English Language

Alys Fowler is a gardener, writer and presenter. She writes a weekly column on gardening for The Guardian Weekend Magazine. She has contributed to Gardens Illustrated, The Observer Food Monthly, The National Geographic and Country Living and Time Out. Alys trained at Royal Horticultural Society Wisley, The New York Botanical Gardens, and The Royal Botanic Gardens Kew.  She has written several books on gardening and food growing and was shortlisted for the Wainwright prize for her nature writing memoir, Hidden Nature. She has just published her first work of fiction, The Woman Who Buried Herself with Hazel Press. She is passionate about plants and soil and loves nothing more to immerse herself into the living world. She is particularly interested in watery spaces and has a deep love for peat bogs. She lives with her wife, small dog and lots of plants. 

Hanan Issa is a Welsh-Iraqi poet, filmmaker, and artist. Her publications include her poetry collection My Body Can House Two Hearts and Welsh Plural: Essays on the Future of Wales. Her winning monologue With Her Back Straight was performed at the Bush Theatre as part of the Hijabi Monologues. She was also part of the writersroom for Channel 4’s ground-breaking series We Are Lady Parts alongside its award-winning creator, Nida Manzoor. She is co-founder of the Where I’m Coming From open mic series. She was the recipient of the 2020 Ffilm Cymru/ BBC Wales commission for her short film The Golden Apple as well as the 2021 recipient of Literature Wales’ Representing Wales Award.  

Owen Thomas is an award-winning Playwright whose previous plays include ‘The Wood’ and ‘Grav’. Grav’, has toured extensively, with performances in London, Edinburgh, Washington, and New York. It returns to the Edinburgh Festival this August. ‘Grav’ was made into a film last year by S4C. Directed by Marc Evans, (Director: The Pembrokeshire Murders – ITV1) it was nominated Best Film in the 2022 Celtic Media Awards. Owen’s latest play, ‘Carwyn’, about the life of Carwyn James, was produced by the Torch Theatre. It toured Wales in the Spring to critical acclaim. In 2019, ‘West’, his first American commission, premiered in Milwaukee, to a standing ovation. ‘West’ has just completed an award winning run of shows at the Hollywood Fringe Festival in Los Angeles. He recently wrote ‘When the Night Fell’ to mark the reopening of Theatr Brycheiniog after the Covid pandemic. He is currently developing new theatre and film projects.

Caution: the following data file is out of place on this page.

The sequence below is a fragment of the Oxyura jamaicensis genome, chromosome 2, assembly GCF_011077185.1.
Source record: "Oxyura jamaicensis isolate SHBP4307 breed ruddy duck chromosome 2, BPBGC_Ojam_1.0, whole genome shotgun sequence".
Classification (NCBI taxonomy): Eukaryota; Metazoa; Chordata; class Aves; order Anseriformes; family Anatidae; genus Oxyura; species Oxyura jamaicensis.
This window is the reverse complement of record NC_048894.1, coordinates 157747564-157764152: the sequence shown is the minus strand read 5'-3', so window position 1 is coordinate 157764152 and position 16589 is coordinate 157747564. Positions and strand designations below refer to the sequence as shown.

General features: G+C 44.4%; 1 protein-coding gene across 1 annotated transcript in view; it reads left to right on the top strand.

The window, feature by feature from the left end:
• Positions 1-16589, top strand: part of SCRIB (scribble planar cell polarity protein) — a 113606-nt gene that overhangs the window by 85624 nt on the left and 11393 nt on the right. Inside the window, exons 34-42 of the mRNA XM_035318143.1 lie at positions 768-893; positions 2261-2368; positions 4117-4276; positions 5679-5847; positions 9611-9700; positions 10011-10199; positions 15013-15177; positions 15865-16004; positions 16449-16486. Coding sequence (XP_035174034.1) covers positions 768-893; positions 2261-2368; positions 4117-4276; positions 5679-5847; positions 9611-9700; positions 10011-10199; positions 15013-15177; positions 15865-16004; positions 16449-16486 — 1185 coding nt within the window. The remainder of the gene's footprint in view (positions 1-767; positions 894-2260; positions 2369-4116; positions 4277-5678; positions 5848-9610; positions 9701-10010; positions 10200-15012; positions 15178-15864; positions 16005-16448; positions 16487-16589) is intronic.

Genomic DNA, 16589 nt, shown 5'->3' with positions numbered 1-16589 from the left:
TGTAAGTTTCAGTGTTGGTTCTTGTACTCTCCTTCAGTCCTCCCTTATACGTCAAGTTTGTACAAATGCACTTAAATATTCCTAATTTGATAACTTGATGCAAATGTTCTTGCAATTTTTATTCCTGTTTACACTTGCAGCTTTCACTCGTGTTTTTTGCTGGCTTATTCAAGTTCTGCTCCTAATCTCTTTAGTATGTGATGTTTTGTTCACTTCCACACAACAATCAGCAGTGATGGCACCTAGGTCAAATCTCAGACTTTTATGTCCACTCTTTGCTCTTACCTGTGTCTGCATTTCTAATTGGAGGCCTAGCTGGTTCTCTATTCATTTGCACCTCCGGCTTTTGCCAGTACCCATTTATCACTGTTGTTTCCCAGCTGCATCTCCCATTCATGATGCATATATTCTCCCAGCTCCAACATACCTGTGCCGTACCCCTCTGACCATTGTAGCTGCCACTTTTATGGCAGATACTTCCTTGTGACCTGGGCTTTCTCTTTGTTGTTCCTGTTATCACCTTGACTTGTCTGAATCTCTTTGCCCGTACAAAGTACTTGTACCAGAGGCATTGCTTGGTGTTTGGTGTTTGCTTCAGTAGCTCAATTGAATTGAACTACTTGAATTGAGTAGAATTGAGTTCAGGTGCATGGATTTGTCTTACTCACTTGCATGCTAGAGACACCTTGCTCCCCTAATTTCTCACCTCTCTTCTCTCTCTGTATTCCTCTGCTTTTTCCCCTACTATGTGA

David Urry has worked as a science communicator for over a decade, partnering with environmental scientists to share their research and stories, writing, and producing educational resources, talks, articles, videos, podcasts, theatre and music. More recently, he has brought his own voice to the fore, and was selected as a featured poet as part of the Kensington and Chelsea Art Festival, and had the opportunity to deliver a spoken word piece at COP 26, as part of The Nature Bar. Now residing on the edges of the Bannau Brycheiniog, David has spent hours exploring the National Park by bike and foot, and it has served as a sanctuary, playground, and constant source of inspiration.

The finalists for the residency will be announced by the end of July.